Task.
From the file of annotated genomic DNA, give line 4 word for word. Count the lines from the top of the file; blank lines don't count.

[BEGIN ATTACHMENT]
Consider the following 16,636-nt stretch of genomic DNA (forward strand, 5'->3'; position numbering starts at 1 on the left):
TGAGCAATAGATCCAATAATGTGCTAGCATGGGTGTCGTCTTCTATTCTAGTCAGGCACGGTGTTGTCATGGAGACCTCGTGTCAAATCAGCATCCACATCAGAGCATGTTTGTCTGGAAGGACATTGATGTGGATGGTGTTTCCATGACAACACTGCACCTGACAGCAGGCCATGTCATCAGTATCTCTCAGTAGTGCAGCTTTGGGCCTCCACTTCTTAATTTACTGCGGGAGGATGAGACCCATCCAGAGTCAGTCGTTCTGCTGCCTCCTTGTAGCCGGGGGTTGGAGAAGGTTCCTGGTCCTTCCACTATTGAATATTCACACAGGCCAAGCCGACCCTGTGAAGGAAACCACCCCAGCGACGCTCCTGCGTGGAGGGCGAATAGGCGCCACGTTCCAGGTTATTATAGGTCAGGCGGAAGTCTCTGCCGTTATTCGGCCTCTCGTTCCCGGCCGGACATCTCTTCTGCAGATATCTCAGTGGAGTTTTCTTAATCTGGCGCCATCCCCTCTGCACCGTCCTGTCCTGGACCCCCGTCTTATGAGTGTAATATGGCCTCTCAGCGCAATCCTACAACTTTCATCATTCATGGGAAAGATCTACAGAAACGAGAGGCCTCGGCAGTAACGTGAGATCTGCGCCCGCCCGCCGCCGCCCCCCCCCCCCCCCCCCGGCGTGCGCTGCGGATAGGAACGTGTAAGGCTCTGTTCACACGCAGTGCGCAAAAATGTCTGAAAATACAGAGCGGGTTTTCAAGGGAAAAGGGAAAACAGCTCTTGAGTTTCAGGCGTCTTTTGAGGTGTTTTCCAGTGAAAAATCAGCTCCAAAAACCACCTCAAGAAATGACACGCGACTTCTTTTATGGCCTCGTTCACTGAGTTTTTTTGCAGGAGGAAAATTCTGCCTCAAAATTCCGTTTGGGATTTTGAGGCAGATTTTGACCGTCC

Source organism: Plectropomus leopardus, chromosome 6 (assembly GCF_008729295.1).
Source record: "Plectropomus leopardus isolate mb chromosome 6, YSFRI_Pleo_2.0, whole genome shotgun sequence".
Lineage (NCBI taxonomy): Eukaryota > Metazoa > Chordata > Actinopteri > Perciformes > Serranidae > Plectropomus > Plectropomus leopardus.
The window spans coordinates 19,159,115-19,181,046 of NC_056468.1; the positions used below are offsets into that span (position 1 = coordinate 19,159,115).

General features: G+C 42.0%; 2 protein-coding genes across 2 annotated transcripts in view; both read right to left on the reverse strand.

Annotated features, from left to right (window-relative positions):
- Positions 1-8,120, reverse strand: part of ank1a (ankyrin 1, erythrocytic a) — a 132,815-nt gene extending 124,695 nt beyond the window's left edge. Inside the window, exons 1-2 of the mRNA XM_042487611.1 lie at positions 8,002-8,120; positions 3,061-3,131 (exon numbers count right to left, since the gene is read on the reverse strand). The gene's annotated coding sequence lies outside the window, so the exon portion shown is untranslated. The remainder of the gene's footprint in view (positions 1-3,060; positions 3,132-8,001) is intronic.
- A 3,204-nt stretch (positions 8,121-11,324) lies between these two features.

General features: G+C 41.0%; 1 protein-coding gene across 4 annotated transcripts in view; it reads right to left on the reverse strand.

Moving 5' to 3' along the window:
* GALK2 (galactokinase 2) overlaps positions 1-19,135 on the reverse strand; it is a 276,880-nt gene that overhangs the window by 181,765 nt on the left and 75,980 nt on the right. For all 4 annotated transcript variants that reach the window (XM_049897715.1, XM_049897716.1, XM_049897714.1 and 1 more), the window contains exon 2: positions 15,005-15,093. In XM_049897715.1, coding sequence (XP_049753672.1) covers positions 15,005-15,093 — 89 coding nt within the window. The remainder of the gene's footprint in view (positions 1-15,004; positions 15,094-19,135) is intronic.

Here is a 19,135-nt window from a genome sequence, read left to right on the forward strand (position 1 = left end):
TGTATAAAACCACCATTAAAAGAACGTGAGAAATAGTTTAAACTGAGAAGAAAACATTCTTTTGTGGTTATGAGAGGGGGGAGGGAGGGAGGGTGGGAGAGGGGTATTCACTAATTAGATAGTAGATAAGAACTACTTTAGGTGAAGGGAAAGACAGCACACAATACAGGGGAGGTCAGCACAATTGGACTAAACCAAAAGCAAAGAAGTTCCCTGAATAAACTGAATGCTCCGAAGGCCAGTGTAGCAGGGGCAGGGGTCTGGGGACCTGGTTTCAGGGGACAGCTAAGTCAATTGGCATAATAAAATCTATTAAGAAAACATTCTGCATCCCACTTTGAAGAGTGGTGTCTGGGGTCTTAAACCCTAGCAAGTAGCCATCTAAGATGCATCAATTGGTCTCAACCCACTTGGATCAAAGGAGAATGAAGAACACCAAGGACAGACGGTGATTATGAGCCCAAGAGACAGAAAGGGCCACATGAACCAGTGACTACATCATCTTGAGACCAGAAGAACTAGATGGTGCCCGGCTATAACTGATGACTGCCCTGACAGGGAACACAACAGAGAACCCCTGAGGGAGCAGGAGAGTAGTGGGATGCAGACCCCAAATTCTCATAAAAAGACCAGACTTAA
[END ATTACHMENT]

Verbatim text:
Source record: "Plectropomus leopardus isolate mb chromosome 6, YSFRI_Pleo_2.0, whole genome shotgun sequence".